This paper argues against the view that Bulgaria’s EU accession was premature and that the Cooperation and Verification Mechanism (CVM) is not delivering. The EU’s continued leverage and the efficacy of the CVM are explained in a framework that goes beyond the dual-conditionality paradigm of incentives and sanctions, and beyond the unitary players model of EU-Bulgarian relations. In this framework, the CVM is viewed as an instrument for supportive reinforcement rather than for the imposition of sanctions. Furthermore, it is seen as targeting not just the government, but all Bulgarian stakeholders. The CVM is regarded as very effective at the level of public opinion and civil society, and as a mechanism that contributes to ‘sandwiching’ reform-reluctant Bulgarian governments between pressure from Brussels and domestic pressure for reforms. The CVM is also deemed useful for Bulgaria’s further Europeanisation beyond the narrower pre-accession phase of ‘EU-isation’. The paper suggests that eventual post-accession benchmarks might be appropriate in the process of further EU enlargement if properly understood as instruments for granting support and if discussed broadly with stakeholders beyond the executive. Concerning the efficiency/legitimacy dilemma, it is asserted that the CVM is an opportunity for increasing the EU’s legitimacy.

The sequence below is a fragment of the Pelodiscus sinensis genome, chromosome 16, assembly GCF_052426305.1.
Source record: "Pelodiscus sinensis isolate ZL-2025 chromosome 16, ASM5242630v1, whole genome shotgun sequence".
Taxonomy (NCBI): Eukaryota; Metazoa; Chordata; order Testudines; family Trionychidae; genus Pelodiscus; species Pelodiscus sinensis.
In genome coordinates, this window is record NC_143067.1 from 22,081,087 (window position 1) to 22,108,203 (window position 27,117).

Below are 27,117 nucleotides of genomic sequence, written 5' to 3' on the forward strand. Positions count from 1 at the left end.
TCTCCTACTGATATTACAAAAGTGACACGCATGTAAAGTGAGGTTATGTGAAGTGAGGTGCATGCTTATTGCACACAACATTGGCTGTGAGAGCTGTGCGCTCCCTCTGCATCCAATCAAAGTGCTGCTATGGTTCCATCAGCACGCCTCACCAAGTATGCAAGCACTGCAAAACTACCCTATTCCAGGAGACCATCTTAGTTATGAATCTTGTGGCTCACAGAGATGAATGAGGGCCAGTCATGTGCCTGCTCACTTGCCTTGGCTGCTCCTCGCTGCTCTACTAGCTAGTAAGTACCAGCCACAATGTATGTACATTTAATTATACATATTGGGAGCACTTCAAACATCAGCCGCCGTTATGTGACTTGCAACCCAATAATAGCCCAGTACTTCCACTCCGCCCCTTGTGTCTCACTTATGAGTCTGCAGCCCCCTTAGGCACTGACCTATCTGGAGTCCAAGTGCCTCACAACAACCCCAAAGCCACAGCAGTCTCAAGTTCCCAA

Antoinette Primatarova is a Programme Director at the Centre for Liberal Strategies in Sofia.